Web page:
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hookster
10-05-2008, 12:15 PM
Hello All
I have a client that is addamant that his cold store evaporators do not require a regular cleaning (I have atated a minimum yearly with twice yearly recommended)
The evaporator coils are very dirty as enviroment is dirty and majority of product is cardboard packaged.
Stores vary between 14 and 4 DegC holding temp.
I would like some information on efficiency reduction and if possible a way of determining the reduction in efficiency of the evaporators due to build up.
What is recommended cleaning?

Grizzly
10-05-2008, 01:44 PM
Hello All
I have a client that is addamant that his cold store evaporators do not require a regular cleaning (I have atated a minimum yearly with twice yearly recommended)
The evaporator coils are very dirty as enviroment is dirty and majority of product is cardboard packaged.
Stores vary between 14 and 4 DegC holding temp.
I would like some information on efficiency reduction and if possible a way of determining the reduction in efficiency of the evaporators due to build up.
What is recommended cleaning?

Sorry hookster.
I am with the client on this one!
Grizzly

US Iceman
10-05-2008, 05:55 PM
And I'm going to take the opposite approach Grizzly. I have seen a lot of coils coated in dirty cardboard dust that once wetted turns into mud.

Twice a year cleaning is a little extreme, once a year is questionable, but once every five years or so I think is reasonable. But then, it depends on the rate of accumulation too.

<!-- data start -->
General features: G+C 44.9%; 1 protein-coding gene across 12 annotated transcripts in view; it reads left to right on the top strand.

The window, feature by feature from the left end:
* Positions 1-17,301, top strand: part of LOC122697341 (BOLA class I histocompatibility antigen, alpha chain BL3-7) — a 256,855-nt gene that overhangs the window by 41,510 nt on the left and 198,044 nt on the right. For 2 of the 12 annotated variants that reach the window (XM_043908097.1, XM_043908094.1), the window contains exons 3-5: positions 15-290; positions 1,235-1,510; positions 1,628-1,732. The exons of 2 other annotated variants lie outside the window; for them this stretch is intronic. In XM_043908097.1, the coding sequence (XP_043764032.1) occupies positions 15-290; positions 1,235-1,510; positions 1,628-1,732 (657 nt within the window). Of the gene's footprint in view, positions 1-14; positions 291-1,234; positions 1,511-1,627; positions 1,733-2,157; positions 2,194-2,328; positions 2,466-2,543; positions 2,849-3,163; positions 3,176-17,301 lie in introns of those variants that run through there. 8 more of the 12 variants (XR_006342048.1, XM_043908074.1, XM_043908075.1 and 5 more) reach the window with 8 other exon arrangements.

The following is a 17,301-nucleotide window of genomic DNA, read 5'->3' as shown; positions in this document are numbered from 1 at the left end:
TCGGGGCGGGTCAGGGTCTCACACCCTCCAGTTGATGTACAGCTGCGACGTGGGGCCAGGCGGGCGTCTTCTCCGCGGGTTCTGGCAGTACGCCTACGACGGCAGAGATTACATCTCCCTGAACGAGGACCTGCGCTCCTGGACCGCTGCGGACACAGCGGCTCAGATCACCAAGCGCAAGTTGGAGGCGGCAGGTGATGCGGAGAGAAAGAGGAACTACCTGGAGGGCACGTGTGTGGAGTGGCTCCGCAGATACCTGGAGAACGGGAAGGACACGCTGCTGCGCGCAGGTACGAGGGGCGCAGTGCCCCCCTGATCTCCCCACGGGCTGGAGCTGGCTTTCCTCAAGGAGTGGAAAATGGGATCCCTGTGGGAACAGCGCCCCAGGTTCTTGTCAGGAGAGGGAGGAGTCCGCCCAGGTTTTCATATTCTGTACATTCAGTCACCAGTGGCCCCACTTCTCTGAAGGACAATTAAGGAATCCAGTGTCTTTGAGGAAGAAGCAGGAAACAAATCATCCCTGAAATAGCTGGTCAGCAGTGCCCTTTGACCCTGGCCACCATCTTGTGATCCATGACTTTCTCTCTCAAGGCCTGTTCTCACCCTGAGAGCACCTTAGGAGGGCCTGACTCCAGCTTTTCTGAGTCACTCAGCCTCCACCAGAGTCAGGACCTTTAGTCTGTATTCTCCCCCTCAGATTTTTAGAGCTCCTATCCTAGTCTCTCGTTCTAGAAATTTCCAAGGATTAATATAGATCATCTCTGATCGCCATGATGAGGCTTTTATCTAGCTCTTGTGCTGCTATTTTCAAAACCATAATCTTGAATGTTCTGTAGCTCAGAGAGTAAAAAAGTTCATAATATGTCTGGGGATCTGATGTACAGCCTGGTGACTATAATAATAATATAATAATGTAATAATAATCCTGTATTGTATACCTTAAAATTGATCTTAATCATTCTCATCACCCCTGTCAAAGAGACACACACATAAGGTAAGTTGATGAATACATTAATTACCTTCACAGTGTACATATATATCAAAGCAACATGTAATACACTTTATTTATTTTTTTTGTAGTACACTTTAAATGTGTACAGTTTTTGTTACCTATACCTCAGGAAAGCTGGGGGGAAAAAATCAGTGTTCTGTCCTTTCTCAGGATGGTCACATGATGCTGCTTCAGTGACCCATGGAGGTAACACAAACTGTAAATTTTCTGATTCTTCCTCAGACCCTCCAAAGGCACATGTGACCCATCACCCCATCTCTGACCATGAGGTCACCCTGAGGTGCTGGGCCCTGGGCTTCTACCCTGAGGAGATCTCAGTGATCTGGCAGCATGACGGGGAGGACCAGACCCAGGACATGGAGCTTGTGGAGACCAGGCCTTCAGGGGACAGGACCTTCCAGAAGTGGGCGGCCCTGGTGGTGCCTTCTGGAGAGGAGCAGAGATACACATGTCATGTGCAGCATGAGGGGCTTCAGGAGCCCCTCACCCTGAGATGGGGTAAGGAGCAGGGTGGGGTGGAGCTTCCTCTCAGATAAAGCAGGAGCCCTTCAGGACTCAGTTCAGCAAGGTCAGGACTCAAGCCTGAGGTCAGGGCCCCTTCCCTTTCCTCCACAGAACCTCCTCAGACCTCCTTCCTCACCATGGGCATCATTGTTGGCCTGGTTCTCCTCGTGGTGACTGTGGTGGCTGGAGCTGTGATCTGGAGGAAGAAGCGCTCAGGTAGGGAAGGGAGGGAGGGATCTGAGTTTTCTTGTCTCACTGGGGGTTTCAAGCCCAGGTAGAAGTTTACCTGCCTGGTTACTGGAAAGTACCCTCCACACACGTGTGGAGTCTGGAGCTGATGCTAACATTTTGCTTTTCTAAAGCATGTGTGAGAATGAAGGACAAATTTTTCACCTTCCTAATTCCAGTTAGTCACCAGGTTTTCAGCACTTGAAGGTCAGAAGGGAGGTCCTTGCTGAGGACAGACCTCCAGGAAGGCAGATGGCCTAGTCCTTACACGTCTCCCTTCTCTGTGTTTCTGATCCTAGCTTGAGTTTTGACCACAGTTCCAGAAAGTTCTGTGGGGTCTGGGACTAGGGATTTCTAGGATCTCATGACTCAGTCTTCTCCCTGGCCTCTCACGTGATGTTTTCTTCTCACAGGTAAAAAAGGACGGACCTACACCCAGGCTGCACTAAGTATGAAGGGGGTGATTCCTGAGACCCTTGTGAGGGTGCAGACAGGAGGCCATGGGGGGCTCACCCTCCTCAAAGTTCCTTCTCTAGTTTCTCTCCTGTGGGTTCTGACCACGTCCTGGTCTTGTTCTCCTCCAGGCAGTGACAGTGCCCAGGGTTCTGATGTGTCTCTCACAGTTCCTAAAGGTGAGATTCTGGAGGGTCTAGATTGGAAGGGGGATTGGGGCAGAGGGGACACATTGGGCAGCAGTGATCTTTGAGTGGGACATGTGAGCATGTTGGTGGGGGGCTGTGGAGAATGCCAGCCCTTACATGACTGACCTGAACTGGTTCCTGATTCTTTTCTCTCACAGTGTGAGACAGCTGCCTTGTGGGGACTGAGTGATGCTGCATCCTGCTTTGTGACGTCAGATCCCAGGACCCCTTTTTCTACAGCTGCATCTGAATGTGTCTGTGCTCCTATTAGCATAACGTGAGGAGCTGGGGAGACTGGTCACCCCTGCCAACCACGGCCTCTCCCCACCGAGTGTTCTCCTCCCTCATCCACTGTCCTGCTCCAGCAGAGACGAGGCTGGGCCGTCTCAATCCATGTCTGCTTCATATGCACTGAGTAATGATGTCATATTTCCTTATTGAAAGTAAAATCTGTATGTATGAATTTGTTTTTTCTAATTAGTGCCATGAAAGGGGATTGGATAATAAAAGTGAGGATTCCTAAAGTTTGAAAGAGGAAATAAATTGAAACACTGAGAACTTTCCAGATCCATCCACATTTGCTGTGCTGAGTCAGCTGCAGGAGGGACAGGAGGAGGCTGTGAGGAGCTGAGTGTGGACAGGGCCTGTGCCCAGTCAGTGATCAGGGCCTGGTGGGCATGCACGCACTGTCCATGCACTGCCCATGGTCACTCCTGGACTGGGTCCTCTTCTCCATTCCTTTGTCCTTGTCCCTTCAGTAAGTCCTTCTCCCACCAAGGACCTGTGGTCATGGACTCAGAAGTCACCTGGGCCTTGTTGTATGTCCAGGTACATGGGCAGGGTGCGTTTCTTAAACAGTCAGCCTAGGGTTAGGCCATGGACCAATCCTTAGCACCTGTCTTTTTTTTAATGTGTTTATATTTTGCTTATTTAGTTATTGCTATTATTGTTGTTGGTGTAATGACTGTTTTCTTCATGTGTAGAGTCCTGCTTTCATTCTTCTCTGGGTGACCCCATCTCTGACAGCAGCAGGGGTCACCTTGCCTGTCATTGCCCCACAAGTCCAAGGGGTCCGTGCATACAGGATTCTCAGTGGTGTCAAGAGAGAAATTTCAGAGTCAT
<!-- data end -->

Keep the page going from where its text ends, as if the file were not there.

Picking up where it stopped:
I've seen coils that had never been cleaned, but once every five years or so should be acceptable as part of preventive maintenance. If they were put on a rotating schedule the coils could be cleaned one at a time over the span of a year.

The only way I know how to estimate the difference is to look at the suction pressure currently running and what it should be.

monkey spanners
10-05-2008, 06:15 PM
One of our clients runs an agg packing wharehouse and thier maintenanace staff would wash out the evaporators every few months due to the cardboard dust in the air.
And another customer who made pre packed sandwitches used to have us clean the evaporators once or twice a year due to dust from those blue paper towels blocking the evaporator.

I think they would be a bit like condensers in that it would be easier to keep them clean than clean one once its become blocked with cr*p. On a cellar cooler once we had to remove the evaporator outside so that we could pressure was all the black mouldy stuff out of it, would have been cheaper to keep it clean in the first place.

Jon

Grizzly
10-05-2008, 07:49 PM
And I'm going to take the opposite approach Grizzly. I have seen a lot of coils coated in dirty cardboard dust that once wetted turns into mud.

Twice a year cleaning is a little extreme, once a year is questionable, but once every five years or so I think is reasonable. But then, it depends on the rate of accumulation too.

I've seen coils that had never been cleaned, but once every five years or so should be acceptable as part of preventive maintenance. If they were put on a rotating schedule the coils could be cleaned one at a time over the span of a year.

The only way I know how to estimate the difference is to look at the suction pressure currently running and what it should be.


Please read the post again

"I have a client that is addamant that his cold store evaporators do not require a regular cleaning (I have atated a minimum yearly with twice yearly recommended)"

Even your statement could not be construed as regular cleaning.
I also have many years Cold store experiance and agree that in unusual circumstances more regular cleaning is required.
And I totally agree with both you and taz.